Turbocharger

A turbocharger, or turbo (colloquialism), from the Greek "τύρβη" (mixing/spinning) is a forced induction device used to allow more power to be produced for an engine of a given size. A turbocharged engine can be more powerful and efficient than a naturally aspirated engine because the turbine forces more intake air, proportionately more fuel, into the combustion chamber than if atmospheric pressure alone is used.

Turbochargers were originally known as a turbosuperchargers when all forced induction devices were classified as superchargers, nowadays the term "supercharger" is usually applied to only mechanically-driven forced induction devices. The key difference between a turbocharger and a conventional supercharger is that the latter is mechanically driven from the engine, often from a belt connected to the crankshaft, whereas a turbocharger is driven by the engine's exhaust gas turbine. Compared to a mechanically-driven supercharger, turbochargers tend to be more efficient but less responsive. Twincharger refers to an engine which has both a supercharger and a turbocharger.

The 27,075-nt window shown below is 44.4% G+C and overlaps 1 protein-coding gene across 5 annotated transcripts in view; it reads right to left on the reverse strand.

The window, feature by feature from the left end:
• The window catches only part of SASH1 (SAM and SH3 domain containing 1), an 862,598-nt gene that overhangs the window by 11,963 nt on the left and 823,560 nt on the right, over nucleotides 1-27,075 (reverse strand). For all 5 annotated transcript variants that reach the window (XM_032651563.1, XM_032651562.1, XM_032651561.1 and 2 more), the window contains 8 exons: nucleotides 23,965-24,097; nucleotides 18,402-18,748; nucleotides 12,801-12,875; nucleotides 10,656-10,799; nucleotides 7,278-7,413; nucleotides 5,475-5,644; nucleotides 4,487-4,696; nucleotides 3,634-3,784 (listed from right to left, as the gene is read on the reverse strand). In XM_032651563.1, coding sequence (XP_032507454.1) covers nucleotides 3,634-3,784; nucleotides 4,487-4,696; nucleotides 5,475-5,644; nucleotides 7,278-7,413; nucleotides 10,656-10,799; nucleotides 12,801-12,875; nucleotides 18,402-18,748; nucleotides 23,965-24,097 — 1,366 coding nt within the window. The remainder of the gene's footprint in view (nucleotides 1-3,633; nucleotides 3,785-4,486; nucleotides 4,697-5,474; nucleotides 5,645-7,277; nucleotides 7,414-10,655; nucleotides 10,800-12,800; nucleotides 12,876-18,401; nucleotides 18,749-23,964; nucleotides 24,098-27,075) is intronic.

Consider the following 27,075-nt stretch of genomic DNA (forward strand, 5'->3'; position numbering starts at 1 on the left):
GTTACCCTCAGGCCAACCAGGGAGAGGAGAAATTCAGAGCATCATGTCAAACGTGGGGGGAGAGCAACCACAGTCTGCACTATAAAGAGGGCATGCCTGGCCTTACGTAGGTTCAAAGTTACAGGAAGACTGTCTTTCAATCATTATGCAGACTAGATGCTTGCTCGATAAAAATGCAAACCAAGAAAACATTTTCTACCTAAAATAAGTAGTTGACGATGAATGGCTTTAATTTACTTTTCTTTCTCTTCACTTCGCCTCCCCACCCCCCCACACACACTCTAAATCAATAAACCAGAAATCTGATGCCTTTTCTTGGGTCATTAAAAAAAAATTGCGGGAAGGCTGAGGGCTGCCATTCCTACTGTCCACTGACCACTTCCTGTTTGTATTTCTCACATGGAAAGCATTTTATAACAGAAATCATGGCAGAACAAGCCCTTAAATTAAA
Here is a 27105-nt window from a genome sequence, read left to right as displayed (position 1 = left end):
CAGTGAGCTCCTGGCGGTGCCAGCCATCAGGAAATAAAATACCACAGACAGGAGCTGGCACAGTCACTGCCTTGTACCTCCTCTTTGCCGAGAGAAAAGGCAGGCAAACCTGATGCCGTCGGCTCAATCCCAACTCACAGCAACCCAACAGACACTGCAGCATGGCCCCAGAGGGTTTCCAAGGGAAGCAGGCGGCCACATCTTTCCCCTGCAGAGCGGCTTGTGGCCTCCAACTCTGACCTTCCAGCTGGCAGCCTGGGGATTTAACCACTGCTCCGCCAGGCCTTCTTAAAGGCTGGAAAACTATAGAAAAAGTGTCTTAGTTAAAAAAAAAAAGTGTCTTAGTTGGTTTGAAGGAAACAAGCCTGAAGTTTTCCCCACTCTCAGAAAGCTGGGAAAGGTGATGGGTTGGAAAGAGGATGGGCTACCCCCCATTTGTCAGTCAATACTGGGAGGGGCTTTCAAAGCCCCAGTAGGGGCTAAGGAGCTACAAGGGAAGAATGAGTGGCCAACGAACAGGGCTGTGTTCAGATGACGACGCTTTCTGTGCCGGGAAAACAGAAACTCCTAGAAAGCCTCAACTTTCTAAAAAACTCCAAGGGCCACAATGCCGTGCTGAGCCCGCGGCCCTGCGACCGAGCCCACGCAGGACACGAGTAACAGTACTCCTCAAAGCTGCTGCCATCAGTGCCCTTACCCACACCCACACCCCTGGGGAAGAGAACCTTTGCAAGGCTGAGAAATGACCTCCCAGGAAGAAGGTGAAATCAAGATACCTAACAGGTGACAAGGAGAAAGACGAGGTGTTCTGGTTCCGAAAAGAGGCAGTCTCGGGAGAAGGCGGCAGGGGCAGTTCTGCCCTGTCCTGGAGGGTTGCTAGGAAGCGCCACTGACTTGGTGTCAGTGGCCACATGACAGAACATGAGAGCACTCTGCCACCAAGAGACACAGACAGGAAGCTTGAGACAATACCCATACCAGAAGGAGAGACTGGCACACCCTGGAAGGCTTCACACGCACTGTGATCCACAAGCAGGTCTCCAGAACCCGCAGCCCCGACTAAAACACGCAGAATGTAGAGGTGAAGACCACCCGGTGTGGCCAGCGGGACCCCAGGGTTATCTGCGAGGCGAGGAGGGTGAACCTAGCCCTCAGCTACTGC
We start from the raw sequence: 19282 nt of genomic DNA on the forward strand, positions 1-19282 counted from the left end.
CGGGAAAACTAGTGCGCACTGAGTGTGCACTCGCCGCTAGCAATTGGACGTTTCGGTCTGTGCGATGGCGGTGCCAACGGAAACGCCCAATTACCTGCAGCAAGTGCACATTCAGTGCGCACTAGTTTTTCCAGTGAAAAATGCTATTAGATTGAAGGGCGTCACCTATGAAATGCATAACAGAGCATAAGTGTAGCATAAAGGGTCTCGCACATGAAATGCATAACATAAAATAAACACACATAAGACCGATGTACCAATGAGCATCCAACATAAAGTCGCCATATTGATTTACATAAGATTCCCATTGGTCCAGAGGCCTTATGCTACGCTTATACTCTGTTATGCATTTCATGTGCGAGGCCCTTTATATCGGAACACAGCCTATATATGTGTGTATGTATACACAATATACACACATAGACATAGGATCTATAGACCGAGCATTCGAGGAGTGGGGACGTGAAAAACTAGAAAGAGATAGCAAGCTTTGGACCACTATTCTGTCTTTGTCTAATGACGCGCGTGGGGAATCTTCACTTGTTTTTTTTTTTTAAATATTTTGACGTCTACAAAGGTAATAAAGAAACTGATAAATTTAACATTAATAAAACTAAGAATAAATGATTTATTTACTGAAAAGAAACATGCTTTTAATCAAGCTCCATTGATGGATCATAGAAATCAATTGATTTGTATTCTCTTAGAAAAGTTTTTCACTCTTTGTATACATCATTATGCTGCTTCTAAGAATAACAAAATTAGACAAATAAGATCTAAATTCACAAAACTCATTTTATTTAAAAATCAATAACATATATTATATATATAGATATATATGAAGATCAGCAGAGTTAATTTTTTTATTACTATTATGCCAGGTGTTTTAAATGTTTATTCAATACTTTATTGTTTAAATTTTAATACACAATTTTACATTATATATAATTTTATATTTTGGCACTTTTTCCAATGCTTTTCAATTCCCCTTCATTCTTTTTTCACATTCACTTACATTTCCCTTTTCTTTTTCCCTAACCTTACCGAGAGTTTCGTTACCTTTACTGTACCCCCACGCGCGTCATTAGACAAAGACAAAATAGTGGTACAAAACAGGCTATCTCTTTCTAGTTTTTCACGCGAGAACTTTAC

Turbos are commonly used on truck, car, train and construction equipment engines. Turbos are popularly used with Otto cycle and Diesel cycle internal combustion engines. They have also been found useful in automotive fuel cells.

Read more about Turbocharger:  History, Turbocharging Versus Supercharging, Operating Principle, Key Components of A Turbocharger, Business and Adoption

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